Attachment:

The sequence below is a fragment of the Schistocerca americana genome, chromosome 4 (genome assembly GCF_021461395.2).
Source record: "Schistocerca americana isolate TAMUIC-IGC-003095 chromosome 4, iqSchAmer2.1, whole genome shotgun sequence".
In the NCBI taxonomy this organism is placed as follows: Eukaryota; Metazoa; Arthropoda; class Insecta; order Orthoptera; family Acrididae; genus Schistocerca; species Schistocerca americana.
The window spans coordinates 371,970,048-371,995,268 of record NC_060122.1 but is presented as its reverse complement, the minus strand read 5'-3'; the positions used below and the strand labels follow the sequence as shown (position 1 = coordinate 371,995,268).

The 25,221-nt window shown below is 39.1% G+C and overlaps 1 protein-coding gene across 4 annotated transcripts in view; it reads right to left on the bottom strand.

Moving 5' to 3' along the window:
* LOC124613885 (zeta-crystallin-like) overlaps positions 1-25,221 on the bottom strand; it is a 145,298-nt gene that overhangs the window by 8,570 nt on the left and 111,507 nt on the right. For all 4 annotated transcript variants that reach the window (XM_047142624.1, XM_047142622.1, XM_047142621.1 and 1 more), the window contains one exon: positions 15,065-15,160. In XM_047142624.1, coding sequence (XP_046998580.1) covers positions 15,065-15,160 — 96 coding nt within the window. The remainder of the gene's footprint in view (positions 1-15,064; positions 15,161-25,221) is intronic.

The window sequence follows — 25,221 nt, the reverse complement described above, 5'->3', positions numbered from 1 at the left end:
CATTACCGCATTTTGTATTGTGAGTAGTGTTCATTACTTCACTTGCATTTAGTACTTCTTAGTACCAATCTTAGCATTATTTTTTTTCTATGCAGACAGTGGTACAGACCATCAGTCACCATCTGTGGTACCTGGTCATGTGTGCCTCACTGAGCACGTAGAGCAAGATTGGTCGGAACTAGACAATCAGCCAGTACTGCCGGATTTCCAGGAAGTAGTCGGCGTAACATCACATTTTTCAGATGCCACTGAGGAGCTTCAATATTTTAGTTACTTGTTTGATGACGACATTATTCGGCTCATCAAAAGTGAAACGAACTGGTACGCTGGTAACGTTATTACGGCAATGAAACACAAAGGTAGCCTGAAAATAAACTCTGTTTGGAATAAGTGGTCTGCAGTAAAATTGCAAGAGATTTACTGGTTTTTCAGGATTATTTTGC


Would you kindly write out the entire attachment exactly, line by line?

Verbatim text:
The sequence below is a fragment of the Schistocerca americana genome, chromosome 4 (genome assembly GCF_021461395.2).
Source record: "Schistocerca americana isolate TAMUIC-IGC-003095 chromosome 4, iqSchAmer2.1, whole genome shotgun sequence".
In the NCBI taxonomy this organism is placed as follows: Eukaryota; Metazoa; Arthropoda; class Insecta; order Orthoptera; family Acrididae; genus Schistocerca; species Schistocerca americana.
The window spans coordinates 371,970,048-371,995,268 of record NC_060122.1 but is presented as its reverse complement, the minus strand read 5'-3'; the positions used below and the strand labels follow the sequence as shown (position 1 = coordinate 371,995,268).

The 25,221-nt window shown below is 39.1% G+C and overlaps 1 protein-coding gene across 4 annotated transcripts in view; it reads right to left on the bottom strand.

Moving 5' to 3' along the window:
* LOC124613885 (zeta-crystallin-like) overlaps positions 1-25,221 on the bottom strand; it is a 145,298-nt gene that overhangs the window by 8,570 nt on the left and 111,507 nt on the right. For all 4 annotated transcript variants that reach the window (XM_047142624.1, XM_047142622.1, XM_047142621.1 and 1 more), the window contains one exon: positions 15,065-15,160. In XM_047142624.1, coding sequence (XP_046998580.1) covers positions 15,065-15,160 — 96 coding nt within the window. The remainder of the gene's footprint in view (positions 1-15,064; positions 15,161-25,221) is intronic.

The window sequence follows — 25,221 nt, the reverse complement described above, 5'->3', positions numbered from 1 at the left end:
CATTACCGCATTTTGTATTGTGAGTAGTGTTCATTACTTCACTTGCATTTAGTACTTCTTAGTACCAATCTTAGCATTATTTTTTTTCTATGCAGACAGTGGTACAGACCATCAGTCACCATCTGTGGTACCTGGTCATGTGTGCCTCACTGAGCACGTAGAGCAAGATTGGTCGGAACTAGACAATCAGCCAGTACTGCCGGATTTCCAGGAAGTAGTCGGCGTAACATCACATTTTTCAGATGCCACTGAGGAGCTTCAATATTTTAGTTACTTGTTTGATGACGACATTATTCGGCTCATCAAAAGTGAAACGAACTGGTACGCTGGTAACGTTATTACGGCAATGAAACACAAAGGTAGCCTGAAAATAAACTCTGTTTGGAATAAGTGGTCTGCAGTAAAATTGCAAGAGATTTACTGGTTTTTCAGGATTATTTTGC